Safety Rules

One Distraction Can Steal Your Reaction

Whether you’re just preparing to hit the road or are driving for months take a while to review the safety rules in your life

1) Keep Your telephone Off:

Multiple studies indicate employing a telephone while driving is that the equivalent of driving drunk―that’s even when employing a hands-free phone.

NOTE: Your state may prohibit the utilization of cell phones while driving. An increasing amount of states is creating laws regarding telephone use and texting. Often, younger drivers face stricter laws.

2) Don’t Text:

Research shows texting―on average―causes a loss of specialize in the road for 4.6 seconds. you’ll drive the length of a full gridiron therein time. tons can fail while you drive the length of a gridiron without your eyes on the road. Don’t try the “texting-while-stopped” approach, either, as many nations ban texting while behind the wheel. And, once you have your head down, you won’t notice key developments that will occur. Remember, you continue to got to concentrate on the road when you’re stopped.

3) Activate Your Headlights:

One of the safety rules while Using your headlights increases your visibility and helps other drivers see you, even once you desire it’s light out. within the early morning and early evening (dusk), you would like to use your lights or other drivers won’t see you, which may be disastrous.

4) Obey the Speed Limit:

Speeding may be a major contributor to fatal teen accidents. That’s very true when driving on roads with many traffic or with which you’re not familiar. Don’t feel pressured to stay up with traffic if it looks like everyone else is flying by you. Driving at a secure speed helps ensure your well-being, and keeps you faraway from costly traffic tickets which will cause a pointy hike in your auto insurance hike.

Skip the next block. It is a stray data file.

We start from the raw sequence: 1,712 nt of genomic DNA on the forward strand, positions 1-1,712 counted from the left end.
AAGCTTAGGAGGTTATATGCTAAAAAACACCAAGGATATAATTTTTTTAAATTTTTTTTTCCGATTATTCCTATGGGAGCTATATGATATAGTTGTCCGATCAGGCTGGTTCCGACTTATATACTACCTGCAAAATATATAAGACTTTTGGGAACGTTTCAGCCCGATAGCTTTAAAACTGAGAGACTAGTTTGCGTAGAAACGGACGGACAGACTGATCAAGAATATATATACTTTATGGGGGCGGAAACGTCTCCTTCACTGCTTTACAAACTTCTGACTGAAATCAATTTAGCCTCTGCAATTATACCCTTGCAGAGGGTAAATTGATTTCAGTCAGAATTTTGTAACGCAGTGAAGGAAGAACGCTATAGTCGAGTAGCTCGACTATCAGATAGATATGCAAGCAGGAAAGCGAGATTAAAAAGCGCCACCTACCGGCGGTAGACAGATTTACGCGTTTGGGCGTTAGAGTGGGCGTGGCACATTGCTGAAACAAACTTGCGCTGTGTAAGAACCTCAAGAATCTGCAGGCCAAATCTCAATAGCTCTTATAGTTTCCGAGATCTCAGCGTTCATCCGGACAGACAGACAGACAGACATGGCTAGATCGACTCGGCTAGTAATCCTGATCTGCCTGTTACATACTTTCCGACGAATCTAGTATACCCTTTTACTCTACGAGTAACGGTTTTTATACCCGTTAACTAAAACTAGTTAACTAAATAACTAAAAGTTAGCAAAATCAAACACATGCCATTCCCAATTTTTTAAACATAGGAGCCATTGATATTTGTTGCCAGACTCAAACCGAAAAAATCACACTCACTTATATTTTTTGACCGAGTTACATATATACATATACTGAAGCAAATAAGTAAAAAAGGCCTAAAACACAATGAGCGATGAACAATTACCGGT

5) Minimize Distractions:

it’s going to be tempting to eat, drink, flip around the radio dial, or play music loudly while you’re cruising around town; however, all can cause your mind or vision to wander, even for a couple of seconds. As an inexperienced driver, you’re more apt to lose control of your car. Distractions can significantly increase the probabilities that you simply 1) not notice impending danger or notice it too late and 2) lose the power to regulate the vehicle.

6) Drive Solo:

Having one teen passenger in your car can double the danger of causing a car accident. Adding additional teen passengers causes the danger to escalate.

7) Practice Defensive Driving:

Always remember of the traffic ahead, behind, and next to you, and have possible escape routes in mind. occupy least one car length behind the car ahead of you at slower speeds, and maintain a bigger buffer zone with faster speeds. Some automobile insurance companies will even offer you a reduction if you’re taking an approved defensive driving course to enhance your driving skills.

8) Choose a secure Car and follow safety rules

If possible, drive a secure car with the newest safety equipment (such as anti-lock brakes, electronic stability control, and airbags), and one with a superb crash safety record.